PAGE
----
Fidelity Digital Assets will reportedly start letting its institutional customers pledge bitcoin as collateral against cash loans, thanks to a new partnership with blockchain startup BlockFi.
According to Bloomberg, Fidelity Digital Assets will hold the BTC pledged as collateral but would not make the loans itself. Fidelity Digital Assets, it’s worth noting, is a unit of Fidelity Investments, which has over $3.3 trillion in assets under management.
Tom Jessop, president of Fidelity Digital Assets was quoted as saying that the target is bitcoin investors who want to turn their BTC holdings into cash without selling the flagship cryptocurrency, and potential customers may include hedge funds, over-the-counter trading desks, and cryptocurrency miners.
Per Jessop holding bitcoin to back loans is a “foundational capability,” he added:
As the markets grow, we’d expect that this becomes a fairly important part of the ecosystem.
The firm has said institutional interest in the space is rising, and a survey it conducted earlier this year found 36% of respondents had cryptoassets in their portfolios. More than six out of 10 showed interest in bitcoin and other cryptos, up from 47% from a survey conducted last year.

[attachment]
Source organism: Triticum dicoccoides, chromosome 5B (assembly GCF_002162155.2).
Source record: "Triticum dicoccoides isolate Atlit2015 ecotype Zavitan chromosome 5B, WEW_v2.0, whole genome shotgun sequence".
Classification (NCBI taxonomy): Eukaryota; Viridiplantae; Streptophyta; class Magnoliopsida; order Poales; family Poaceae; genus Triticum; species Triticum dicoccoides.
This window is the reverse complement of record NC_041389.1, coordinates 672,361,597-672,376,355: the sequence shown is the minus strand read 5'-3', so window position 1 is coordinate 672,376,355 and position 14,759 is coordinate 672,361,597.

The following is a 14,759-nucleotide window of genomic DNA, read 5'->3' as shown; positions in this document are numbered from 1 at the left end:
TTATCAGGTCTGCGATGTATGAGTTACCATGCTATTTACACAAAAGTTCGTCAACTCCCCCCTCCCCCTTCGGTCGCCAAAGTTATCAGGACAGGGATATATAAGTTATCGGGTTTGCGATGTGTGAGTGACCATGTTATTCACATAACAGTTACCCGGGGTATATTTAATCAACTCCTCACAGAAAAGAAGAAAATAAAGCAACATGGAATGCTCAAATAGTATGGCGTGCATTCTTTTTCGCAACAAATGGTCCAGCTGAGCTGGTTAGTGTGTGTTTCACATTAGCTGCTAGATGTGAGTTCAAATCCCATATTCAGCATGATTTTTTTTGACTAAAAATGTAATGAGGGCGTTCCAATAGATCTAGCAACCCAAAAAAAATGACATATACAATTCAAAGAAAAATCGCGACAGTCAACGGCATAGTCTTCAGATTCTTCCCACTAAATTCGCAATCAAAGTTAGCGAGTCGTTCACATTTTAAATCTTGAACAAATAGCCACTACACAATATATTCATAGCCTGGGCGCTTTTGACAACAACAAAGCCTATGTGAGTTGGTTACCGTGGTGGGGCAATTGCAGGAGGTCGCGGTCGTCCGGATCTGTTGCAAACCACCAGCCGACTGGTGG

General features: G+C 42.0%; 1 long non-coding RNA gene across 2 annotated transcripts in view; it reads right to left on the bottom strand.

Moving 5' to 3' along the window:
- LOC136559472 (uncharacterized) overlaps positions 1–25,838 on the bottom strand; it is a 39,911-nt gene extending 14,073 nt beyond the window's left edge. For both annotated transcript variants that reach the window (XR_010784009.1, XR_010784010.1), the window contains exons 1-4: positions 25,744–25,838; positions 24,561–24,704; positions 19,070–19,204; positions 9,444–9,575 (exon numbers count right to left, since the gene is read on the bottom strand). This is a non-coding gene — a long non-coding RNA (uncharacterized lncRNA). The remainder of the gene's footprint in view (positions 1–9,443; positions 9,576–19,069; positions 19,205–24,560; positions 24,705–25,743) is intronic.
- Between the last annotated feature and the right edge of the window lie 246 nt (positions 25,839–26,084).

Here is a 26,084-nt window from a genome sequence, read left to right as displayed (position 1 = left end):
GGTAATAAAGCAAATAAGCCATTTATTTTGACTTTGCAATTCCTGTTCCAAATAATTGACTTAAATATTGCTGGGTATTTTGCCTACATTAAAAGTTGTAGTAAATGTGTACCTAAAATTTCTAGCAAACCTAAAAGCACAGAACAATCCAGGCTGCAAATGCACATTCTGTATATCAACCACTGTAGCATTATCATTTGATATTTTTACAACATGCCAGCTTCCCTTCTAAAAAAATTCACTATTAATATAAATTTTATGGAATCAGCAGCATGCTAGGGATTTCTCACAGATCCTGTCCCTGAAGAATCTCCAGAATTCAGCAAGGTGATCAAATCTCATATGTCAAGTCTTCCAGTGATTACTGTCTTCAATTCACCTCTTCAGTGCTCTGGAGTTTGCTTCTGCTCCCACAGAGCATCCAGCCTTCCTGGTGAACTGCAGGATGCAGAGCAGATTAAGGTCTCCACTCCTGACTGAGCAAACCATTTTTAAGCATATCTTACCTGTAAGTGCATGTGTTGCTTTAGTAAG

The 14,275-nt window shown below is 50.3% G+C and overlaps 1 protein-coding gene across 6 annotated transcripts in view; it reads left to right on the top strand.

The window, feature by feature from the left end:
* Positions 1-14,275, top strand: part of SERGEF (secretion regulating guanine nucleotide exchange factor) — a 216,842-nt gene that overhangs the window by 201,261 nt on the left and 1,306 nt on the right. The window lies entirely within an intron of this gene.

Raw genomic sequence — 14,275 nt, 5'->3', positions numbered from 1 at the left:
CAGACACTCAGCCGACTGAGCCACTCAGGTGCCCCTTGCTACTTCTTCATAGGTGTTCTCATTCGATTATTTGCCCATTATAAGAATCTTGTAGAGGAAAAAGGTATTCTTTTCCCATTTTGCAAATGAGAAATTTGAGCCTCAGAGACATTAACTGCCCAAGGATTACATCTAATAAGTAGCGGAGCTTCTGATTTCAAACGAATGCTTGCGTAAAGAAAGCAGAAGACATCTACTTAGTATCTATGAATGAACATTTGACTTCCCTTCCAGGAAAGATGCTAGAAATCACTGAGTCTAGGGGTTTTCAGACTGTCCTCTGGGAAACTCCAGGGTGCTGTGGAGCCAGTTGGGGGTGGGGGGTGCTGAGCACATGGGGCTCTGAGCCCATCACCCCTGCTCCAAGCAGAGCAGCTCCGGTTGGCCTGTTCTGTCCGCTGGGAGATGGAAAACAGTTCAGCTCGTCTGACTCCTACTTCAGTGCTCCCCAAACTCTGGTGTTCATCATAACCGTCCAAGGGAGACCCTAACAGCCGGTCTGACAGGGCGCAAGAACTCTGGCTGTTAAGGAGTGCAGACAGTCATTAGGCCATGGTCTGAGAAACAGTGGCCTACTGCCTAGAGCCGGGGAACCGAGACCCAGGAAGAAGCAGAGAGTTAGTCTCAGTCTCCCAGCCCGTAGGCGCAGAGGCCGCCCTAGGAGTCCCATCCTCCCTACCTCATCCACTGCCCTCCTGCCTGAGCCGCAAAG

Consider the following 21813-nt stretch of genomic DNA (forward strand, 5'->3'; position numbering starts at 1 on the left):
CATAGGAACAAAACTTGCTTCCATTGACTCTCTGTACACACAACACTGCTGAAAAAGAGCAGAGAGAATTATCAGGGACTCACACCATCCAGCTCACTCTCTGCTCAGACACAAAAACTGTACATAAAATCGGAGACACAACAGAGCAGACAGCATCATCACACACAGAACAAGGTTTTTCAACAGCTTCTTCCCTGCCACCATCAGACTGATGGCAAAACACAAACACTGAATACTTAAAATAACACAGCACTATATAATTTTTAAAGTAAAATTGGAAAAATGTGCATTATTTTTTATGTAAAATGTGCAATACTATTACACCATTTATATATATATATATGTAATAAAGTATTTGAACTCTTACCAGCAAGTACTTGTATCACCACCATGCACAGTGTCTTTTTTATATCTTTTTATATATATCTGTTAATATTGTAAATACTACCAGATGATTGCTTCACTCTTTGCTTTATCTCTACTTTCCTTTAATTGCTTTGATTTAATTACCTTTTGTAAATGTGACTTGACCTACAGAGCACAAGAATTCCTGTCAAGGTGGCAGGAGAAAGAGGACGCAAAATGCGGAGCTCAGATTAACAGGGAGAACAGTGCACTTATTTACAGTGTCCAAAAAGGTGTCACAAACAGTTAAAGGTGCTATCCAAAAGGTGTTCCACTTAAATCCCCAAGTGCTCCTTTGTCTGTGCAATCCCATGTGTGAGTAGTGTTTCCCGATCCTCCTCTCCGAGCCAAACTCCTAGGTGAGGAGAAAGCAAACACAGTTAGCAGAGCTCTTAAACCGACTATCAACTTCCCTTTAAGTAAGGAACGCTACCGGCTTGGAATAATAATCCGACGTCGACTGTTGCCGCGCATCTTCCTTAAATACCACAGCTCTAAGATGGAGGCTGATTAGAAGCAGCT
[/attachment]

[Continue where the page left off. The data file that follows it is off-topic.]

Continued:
Last year fidelity also launched a bitcoin custody service for institutional investors, and it is now letting customers use their holdings as collateral for cash loans. To get a loan, however, the customer will have to have an account with BlockFi.
The loans, Jessop said, could be longer-term than a typical repo trade, as Fidelity wants to “develop a world-class brokerage capability for assets of all types.” Zac Prince, BlockFi’s CEO, said that his firm will risk-manage the volatility of BTC “by offering cash worth 60% of a loan backed by the digital asset,” adding:
However, the program has room for client-level customization and may be adjusted to meet the needs of large firms
The move comes shortly after bitcoin’s price hit a new all-time high near $20,000, without actually breaching said mark on most cryptocurrency exchanges.
Featured image via Pixabay.